Moritz Scheper

  • View of “Thomas Jeppe,” 2021.
    picks August 23, 2021

    Thomas Jeppe

    Frames serve a hybrid function as both delimitations and integral parts of the images they bound. For the past several years, Thomas Jeppe has painted the bottom halves of his wooden frames white, both underscoring and leveling their relation to the wall. Each of the twelve large-format paintings on view here also partakes of the same narrative frame: An anthropomorphized pig finds a pig mask, puts it on, sets out into the world, and has various adventures before meeting a little pig in a pigpen and taking it home, where they fall asleep. Jeppe’s innocent style, appropriated from children’s-book

  • Simon Mielke, Untitled, 2021, pencil and colored pencil on paper, watercolor on paper, clip frame, 15 3/4 x 23 5/8''.
    picks June 03, 2021

    Simon Mielke

    There’s a peculiar temperature in Simon Mielke’s debut at Lucas Hirsch. The intimate show, consisting of four drawings and two larger paintings (all works untitled, 2021), is full of generic imagery, but never comes across as cold or distanced. On the contrary, it exudes a reserved warmth. The two paintings, hung close beside one another, show nothing more than sections of empty rooms, such as those one finds by the million on real estate portals. However, Mielke painted them with swift, allusive strokes that allow the mundane subject matter to carry an intimate, diaristic charge. The canvases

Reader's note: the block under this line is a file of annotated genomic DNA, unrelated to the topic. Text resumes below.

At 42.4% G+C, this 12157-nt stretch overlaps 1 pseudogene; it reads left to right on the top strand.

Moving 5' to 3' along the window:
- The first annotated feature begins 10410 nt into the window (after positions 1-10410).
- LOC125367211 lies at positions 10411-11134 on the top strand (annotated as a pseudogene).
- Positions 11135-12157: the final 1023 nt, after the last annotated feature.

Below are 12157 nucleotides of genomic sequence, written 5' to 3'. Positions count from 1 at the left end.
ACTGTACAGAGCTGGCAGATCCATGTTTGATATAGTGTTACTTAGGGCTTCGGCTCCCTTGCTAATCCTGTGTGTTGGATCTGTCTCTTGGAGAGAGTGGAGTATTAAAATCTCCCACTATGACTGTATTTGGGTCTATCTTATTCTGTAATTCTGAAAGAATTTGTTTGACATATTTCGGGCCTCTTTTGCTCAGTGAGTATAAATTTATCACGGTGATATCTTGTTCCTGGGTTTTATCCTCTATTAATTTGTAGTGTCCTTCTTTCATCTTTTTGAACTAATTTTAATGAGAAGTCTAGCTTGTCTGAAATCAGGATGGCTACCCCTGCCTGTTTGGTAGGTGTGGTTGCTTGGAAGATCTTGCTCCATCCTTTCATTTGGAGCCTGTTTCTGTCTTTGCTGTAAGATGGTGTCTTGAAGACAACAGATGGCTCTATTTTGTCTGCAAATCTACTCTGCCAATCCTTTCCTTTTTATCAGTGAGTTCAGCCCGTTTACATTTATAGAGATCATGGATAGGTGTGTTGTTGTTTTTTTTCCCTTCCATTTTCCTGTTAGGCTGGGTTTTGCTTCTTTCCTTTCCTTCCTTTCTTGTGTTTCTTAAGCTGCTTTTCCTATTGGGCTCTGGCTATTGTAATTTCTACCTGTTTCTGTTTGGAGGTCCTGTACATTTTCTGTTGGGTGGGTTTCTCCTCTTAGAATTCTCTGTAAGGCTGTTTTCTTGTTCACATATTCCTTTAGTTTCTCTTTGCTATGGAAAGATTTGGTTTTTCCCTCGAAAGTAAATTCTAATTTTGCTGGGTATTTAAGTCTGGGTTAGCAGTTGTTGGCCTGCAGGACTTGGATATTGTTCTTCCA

• Eddy Smith, Der Mörder mit der Taube (The Murderer with a Dove), 1924, etching, 17 3/4 x 15 3/8".
    picks December 05, 2019

    “The End of Expressionism”

    The raw image of an ash heap in Sokol Beqiri’s photograph The End of Expressionism: Painted by a Madman, 2001, is clearly visible even from outside the gallery. The work is displayed on a central wall and serves as both an aesthetic statement and a challenge to the traditional frameworks of aesthetics. Upon closer observation, the abstracted mass reveals itself to be a horrific documentary image of human ashes, from civilians during the Kosovo War. If Beqiri’s choice of imagery questions and pushes the ethics of representation, it’s an apt starting point for an exhibition that brings together

  • Kinke Kooi, Grotesque of rising (2), 2018, acrylic, pencil, gouache, and collage on paper, 40 x 28 1/2".
    picks October 15, 2019

    Kinke Kooi